As consumers spend more and more time working, they are spending less time living life. But many are now seeking to get out of the rat race, simply because there is no time to enjoy life.
Employees are constantly looking for a work life balance employers are seeking to facilitate it. The advertising fraternity too is heeding this important concern that is constantly playing through consumersâ€™ minds.
A very early advertisement for Revital was conceptualized on this very premise. The man comes home and is too tired to play with his son. The product would help achieve the balance. Dabur Ayurvedic medicine too said the same thing in a different way. The creative showed how, despite being young, the consumer has become hollow because of stress and canâ€™t climb stairs or even do the ordinary things expected of a younger generation. Or take Saffola, where one of the vignettes said â€˜I am still too youngâ€™.
The same is true especially in categories concerning health, like restorative tonics or preventive health care where you will find this notion of ill health impinging on the mind and urging the consumer to break away and do something.
This is clearly a trend. With prosperity most people start thinking about the work life divide. Earlier, many were struggling to make ends meet and achieve their aspirations. Now, the generation thinks differently. Even the advertisement for Blackberry showcases this point, where technology can help de-stress the individual. Car manufacturers too are enlarging on this concept â€“ for instance, the Dicor Safari ad with its tagline â€˜Reclaim your lifeâ€™.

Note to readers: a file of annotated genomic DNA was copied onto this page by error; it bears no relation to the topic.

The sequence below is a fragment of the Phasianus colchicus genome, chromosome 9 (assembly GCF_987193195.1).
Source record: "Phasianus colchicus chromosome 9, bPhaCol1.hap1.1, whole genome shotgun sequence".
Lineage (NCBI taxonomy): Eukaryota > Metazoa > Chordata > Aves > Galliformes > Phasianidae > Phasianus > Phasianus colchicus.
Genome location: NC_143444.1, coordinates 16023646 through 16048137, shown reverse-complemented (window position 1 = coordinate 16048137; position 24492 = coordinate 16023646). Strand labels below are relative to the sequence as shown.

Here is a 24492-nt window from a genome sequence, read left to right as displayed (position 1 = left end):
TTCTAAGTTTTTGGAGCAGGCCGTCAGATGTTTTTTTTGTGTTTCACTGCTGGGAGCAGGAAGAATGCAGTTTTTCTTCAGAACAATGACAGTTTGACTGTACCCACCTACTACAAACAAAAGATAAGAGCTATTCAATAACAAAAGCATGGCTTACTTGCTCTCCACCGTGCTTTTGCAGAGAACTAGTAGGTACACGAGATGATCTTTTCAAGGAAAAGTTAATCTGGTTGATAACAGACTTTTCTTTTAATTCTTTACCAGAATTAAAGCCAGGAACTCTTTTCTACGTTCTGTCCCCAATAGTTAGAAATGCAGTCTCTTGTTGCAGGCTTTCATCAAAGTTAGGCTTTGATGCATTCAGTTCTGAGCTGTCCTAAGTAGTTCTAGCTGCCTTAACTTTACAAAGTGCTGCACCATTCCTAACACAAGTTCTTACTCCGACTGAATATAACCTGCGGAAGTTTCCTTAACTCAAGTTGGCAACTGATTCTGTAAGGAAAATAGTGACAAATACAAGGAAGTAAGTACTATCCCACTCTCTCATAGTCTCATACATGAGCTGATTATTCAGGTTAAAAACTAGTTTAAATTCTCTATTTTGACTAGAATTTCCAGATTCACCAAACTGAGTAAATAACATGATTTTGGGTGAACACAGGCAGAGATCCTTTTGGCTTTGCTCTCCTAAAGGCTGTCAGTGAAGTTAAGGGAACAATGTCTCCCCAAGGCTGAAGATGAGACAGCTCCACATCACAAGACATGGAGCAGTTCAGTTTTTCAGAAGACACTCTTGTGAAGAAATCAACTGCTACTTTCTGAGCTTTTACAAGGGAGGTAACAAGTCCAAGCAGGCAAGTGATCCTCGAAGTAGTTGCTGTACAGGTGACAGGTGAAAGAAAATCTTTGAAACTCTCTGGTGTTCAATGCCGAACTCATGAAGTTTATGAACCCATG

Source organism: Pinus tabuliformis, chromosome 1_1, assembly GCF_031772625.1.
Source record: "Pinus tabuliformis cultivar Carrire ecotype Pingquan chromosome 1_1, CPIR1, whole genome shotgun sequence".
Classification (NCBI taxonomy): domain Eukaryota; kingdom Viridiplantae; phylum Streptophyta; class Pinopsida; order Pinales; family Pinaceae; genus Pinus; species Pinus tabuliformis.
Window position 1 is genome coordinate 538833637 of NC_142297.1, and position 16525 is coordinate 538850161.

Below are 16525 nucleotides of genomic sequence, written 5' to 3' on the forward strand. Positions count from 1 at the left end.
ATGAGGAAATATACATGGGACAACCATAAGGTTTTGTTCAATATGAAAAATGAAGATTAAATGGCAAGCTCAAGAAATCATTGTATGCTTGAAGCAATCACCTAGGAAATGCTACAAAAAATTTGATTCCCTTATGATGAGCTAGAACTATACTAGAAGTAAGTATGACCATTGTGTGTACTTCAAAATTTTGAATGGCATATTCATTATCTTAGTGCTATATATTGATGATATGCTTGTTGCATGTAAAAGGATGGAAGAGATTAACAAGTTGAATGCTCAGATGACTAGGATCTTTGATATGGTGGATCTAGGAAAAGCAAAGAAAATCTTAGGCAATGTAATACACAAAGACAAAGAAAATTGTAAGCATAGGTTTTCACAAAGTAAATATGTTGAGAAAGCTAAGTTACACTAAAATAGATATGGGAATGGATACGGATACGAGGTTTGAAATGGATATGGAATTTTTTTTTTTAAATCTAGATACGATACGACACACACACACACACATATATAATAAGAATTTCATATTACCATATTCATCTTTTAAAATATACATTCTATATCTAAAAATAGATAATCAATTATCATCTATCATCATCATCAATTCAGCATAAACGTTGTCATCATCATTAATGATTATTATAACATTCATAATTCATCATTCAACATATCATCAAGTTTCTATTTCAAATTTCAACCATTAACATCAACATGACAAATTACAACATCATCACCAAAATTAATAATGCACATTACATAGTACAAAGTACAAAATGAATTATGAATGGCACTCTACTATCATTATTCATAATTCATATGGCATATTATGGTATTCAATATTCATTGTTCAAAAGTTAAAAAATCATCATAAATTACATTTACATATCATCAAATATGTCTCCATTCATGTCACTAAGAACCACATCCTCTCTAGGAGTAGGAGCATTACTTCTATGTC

Donâ€™t be caught in a cubicle. The outdoors is a counter point. Go build a home in the hills, most creative people urge you. As stress increases and material pressures increase, so does the guilt pangs of not having enough time for self and family or with family.
The same theme is under lined in Chevrolet Optraâ€™s creative, where a couple is shown driving for the sheer pleasure of driving. Even the tagline goes, â€˜If you have arrived in lifeâ€™, leave. The idea is to go and explore. There is much more to life than work.
Take for instance Greyâ€™s campaign for childcare India. They put life-like stickers of begging children on glass doors to call attention to rampant child begging. The campaignâ€™s headline, placed on a sticker near the doorâ€™s handle, simply said. Push him out of begging. Not out of your way. Similarly, in order to promote the 2004 global warming disaster movie, The Day After Tomorrow, to Indian audiences more likely to buy tickets for the latest Bollywood extravaganza, advertising firm Contract created a dramatic outdoor campaign for Fame Adlabs. They planted a billboard in the sea off Mumbaiâ€™s shoreline, so that it appeared half submerged. In addition, they placed what looked like the tip of the Empire State Building further out to sea. The idea was to mimic the image of Manhattan being overwhelmed by a giant wave in the movie.
Saffola got it bang on. The entire concept was created with this insight, that there comes a certain age when there is an awareness of mortality. Life is a zero sum game. The work life balance is clearly not just a recruitment plank. One might do a little more of one, but give up a little of the other.
The first sign of coping with this is to lie to oneself. â€œTomorrow I will go to the gym. Next Sunday I will not eat three pancakes in one sittingâ€. The Saffola ad is rooted in this concept and therein lies the message of the brand.